Taking Control of the Talent Management Crisis

How to build an effective training and development program.

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How effective is your training and development initiative? Many organizations devote a large portion of their annual budget to developing their teams, but rarely get the desired results. Those of us who work in the supply chain industry understand that budget approval is usually linked to measurement, and easy to quantify metrics tend to rule. Traditionally, employee training is measured in hours of training and course evaluations. Time spent and evaluation results are easy metrics, just like cost savings is easy for procurement staff. Organizations usually don’t take the time to develop key metrics to measure the learning experiences, change in skillsets, behavior or impact of the training.  

I have led and participated in training and development initiatives where the results in the classroom are great. The class is motivated and excited about the new tools and concepts; course ratings are high, and everyone feels really good. When the class participants return to their work, they may try a few of the new techniques, but soon it’s business as usual. Has this ever happened to you? Measurement-wise, the time and evaluation boxes are ticked, so it was a success—right?

Think online learning is the better approach? Businesses can agonize over finding the right online program, roll it out and require that each team member complete the course. The online course system will report on course completion compliance. Unfortunately, most people have busy schedules and cram multiple modules into a short timeframe near the deadline for completion. Some extend the course over a longer time, failing to absorb the concepts because too much time has passed between sessions. The result is the same for both types of course-takers; the learning is not embedded, and the new skills are not utilized. 

Face it, it’s easy to spend training budget on courses, check the box for the task “deliver training,” then deliver poor to mediocre performance appraisals to employees because there’s little application of new skills in their job. The employee must be the problem, right? Wrong!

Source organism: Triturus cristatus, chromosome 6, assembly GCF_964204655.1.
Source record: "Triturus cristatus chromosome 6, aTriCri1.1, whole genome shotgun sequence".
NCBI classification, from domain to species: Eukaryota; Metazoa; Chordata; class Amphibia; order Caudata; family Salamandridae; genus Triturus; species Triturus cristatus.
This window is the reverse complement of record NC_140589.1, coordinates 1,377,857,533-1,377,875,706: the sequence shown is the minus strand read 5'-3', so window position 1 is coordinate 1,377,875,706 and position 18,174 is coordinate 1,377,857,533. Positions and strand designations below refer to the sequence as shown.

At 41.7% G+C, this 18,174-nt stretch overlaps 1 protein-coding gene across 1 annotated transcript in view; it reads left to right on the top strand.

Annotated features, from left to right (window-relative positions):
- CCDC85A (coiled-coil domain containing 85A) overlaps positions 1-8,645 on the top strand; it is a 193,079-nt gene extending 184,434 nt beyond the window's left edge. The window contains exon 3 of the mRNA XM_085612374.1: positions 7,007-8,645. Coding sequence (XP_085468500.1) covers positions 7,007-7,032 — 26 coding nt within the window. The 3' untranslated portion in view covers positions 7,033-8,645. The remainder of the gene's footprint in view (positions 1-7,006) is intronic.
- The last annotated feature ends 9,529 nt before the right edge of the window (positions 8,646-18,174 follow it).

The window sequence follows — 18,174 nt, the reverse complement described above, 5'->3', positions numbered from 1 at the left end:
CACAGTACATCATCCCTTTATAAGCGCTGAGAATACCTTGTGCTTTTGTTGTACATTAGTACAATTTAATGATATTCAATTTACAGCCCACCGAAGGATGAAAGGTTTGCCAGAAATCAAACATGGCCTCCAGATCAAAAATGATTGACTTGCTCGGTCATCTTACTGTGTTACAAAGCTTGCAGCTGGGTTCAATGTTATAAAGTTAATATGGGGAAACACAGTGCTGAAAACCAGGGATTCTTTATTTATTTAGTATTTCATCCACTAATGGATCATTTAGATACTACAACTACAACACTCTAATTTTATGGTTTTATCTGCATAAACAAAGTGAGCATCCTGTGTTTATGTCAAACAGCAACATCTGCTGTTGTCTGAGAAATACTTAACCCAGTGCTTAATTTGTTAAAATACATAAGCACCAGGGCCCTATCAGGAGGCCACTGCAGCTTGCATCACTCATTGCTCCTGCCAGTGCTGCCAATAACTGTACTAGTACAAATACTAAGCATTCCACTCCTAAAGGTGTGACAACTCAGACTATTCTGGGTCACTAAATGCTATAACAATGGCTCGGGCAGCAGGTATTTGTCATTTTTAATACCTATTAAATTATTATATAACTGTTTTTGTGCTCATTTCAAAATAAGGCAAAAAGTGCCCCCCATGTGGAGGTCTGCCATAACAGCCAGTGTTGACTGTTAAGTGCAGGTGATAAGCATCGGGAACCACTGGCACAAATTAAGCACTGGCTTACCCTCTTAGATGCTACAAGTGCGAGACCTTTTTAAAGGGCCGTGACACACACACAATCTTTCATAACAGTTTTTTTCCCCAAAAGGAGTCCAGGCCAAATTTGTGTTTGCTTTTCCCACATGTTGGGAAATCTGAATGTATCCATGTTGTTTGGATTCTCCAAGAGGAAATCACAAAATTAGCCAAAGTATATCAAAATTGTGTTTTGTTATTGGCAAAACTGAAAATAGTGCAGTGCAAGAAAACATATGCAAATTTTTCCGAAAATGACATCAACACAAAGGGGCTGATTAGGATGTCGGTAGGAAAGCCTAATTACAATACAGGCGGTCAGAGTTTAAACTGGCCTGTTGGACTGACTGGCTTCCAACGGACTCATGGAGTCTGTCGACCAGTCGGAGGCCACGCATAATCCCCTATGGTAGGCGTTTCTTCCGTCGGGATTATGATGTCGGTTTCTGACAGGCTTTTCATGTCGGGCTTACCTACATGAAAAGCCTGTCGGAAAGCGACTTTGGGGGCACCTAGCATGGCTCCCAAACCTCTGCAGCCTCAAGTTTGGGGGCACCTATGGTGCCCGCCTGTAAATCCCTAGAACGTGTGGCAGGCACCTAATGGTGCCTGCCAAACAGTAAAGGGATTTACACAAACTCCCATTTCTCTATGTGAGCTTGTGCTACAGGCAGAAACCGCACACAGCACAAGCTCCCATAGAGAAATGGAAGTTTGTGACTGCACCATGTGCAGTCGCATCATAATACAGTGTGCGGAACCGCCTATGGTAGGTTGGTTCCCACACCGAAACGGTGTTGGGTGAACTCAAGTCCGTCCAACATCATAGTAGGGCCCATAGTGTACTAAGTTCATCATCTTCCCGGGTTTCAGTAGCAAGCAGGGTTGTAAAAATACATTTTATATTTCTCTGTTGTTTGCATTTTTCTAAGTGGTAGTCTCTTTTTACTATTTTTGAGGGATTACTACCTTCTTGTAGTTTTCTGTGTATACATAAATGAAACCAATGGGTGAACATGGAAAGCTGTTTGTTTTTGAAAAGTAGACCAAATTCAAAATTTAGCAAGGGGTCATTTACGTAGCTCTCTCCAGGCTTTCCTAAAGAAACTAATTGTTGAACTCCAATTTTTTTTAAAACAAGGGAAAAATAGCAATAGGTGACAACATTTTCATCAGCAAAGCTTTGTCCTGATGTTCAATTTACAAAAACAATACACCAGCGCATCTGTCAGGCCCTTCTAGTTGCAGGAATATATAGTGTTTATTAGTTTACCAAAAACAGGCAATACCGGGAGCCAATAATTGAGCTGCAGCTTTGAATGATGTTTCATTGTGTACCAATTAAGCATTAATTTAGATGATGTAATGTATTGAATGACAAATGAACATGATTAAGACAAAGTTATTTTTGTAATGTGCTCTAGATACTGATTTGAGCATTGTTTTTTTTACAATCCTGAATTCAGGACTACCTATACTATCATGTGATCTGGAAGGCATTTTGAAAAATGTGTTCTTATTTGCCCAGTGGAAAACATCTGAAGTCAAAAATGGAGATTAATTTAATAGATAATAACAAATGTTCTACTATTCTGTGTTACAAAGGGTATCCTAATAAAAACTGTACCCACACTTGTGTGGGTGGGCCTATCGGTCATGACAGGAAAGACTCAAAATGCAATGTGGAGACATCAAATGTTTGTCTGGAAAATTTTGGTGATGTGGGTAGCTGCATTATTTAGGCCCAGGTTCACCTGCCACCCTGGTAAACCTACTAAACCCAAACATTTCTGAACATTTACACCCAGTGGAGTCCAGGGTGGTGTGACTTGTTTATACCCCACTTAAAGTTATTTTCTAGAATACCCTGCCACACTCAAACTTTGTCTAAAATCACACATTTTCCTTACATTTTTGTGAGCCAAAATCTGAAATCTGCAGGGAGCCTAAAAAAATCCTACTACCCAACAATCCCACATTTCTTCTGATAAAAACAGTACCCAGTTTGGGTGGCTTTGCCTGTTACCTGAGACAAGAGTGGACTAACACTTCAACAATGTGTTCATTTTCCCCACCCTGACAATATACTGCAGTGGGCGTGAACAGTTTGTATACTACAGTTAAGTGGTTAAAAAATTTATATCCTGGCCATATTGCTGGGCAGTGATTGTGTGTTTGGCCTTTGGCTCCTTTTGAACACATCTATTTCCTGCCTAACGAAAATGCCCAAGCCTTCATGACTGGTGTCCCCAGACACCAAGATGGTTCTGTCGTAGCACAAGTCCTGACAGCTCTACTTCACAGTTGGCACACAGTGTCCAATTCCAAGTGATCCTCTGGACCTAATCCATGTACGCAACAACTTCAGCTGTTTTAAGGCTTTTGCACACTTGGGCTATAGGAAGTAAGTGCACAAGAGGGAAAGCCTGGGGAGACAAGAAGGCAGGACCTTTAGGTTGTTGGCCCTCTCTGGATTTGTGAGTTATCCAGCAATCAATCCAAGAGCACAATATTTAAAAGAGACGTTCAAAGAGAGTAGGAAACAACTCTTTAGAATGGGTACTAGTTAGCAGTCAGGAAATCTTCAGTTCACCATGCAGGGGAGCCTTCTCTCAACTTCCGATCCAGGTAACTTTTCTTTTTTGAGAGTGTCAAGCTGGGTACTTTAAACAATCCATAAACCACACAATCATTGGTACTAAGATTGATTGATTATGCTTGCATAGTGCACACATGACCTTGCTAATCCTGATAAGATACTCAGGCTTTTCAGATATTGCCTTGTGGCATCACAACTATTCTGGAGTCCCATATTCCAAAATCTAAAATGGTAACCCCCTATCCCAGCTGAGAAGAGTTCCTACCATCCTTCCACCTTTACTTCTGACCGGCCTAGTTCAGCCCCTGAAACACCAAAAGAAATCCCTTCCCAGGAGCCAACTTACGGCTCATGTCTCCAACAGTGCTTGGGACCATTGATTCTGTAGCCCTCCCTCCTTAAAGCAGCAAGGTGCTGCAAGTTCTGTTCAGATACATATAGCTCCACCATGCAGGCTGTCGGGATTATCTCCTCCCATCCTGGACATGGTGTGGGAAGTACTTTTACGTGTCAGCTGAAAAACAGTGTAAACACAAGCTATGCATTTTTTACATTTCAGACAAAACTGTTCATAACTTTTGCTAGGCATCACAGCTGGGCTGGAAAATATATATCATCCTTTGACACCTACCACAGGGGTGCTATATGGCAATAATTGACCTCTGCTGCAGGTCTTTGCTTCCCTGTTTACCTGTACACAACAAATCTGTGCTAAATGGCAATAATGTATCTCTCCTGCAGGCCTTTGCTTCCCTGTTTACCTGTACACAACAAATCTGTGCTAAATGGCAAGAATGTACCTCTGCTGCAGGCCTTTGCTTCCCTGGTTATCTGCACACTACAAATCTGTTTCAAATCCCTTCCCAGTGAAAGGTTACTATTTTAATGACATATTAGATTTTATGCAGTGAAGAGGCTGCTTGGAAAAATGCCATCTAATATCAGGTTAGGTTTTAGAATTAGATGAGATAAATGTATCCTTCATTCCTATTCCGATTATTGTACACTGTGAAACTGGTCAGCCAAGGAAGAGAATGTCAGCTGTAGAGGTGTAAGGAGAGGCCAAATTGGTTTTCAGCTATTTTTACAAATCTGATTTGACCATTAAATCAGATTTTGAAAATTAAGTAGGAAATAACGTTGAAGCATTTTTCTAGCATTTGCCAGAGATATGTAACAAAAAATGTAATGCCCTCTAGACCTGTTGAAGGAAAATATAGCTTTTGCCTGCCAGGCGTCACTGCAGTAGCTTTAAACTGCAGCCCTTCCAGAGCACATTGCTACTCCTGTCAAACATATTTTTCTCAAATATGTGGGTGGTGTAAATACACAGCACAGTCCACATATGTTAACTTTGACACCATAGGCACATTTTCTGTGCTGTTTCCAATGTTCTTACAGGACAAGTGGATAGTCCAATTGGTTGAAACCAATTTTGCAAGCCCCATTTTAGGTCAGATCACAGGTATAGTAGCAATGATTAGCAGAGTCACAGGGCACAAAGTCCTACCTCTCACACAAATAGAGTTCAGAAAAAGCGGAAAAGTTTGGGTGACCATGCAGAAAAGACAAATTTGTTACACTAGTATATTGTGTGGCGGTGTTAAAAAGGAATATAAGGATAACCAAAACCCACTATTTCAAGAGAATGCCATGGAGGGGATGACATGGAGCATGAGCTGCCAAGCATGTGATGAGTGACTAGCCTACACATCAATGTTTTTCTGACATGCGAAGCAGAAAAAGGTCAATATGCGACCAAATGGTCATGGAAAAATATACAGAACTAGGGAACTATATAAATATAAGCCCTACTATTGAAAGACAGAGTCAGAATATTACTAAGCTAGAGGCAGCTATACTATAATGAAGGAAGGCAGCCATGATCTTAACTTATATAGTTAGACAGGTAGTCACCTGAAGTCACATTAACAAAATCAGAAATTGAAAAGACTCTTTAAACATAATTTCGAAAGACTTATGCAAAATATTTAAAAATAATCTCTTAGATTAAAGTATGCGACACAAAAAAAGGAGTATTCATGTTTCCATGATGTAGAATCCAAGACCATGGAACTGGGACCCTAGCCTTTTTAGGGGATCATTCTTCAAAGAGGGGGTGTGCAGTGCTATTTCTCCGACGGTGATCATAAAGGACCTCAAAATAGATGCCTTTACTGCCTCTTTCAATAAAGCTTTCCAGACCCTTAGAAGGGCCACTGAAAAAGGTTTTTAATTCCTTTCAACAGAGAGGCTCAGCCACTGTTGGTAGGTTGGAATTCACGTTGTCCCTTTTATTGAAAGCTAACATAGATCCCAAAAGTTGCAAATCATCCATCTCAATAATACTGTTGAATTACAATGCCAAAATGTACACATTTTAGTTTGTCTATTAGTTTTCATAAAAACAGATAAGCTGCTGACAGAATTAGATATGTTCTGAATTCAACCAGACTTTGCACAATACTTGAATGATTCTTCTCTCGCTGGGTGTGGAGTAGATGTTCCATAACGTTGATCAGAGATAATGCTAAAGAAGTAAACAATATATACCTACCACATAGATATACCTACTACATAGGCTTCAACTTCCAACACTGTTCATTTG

While procurement and supply chain training provides best practices and new tools, many organizations fail to embed the learning through a linkage to the business process. Unfortunately, over time, the learning is lost as people return to their daily routines and old processes. 

What’s the solution? Training supported by active project-based coaching. Here are two examples of disruptive T&D that continues to deliver high performance and results. 

Case 1: A global conglomerate needed cost and value improvement by enhancing tactical and strategic procurement skills. While the initial overall program components are not unusual—human resources, procurement team and internal corporate university works with outside firm to roll-out competency assessment, online learning and instructor-led classroom training—it’s the implementation of a requirement to complete an action plan for an expenditure category in their portfolio over the six months following the classroom with coaching/mentoring available by the course instructors and the individual’s supervisor during this time. Action plans had to be approved by the instructor and the supervisor. 

The results were astounding. The documented return on investment from the training delivered $40 for every $1 invested in the program. Besides the millions in savings and the value from innovation and other improvement, the learning was embedded and skillsets enhanced.

Case 2: A medium-sized company with four divisions was unable to get collaboration, leverage and synergy. The project focused on small category teams comprised of members from each business unit. A four-day workshop was delivered, during which tools and concepts were introduced, the teams selected projects, identified opportunities, built initial strategies and presented them to senior management.

After the workshop, the teams launched weekly conference calls with mentoring and coaching. The teams presented monthly updates to senior management. At the end of the six months, the supply base was optimized, and $64 million in cost and value improvements were achieved.

Most companies are reluctant to engage in programs like these because of complexity and the additional cost of engaging an instructor or coach for longer than a two-day course delivery. The right training provider can manage the complexity and offer a coaching program on a per person or monthly fee option that works for your budget and delivers the breakthrough you need.

Today, the employees are in an environment where they are multitasking, highly distracted and working in matrix organizations with multiple masters. They resent spending time in a training environment that provides limited value.

To be successful, training must be meaningful, provide tools and value linked to a process that will deliver results and a high return on investment (ROI).

How effective is your company’s training?

Bill Michels is the CEO and founder of Aripart Consulting. He helps companies transform business strategies into maximum value, and is a leading expert in purchasing and supply chain management.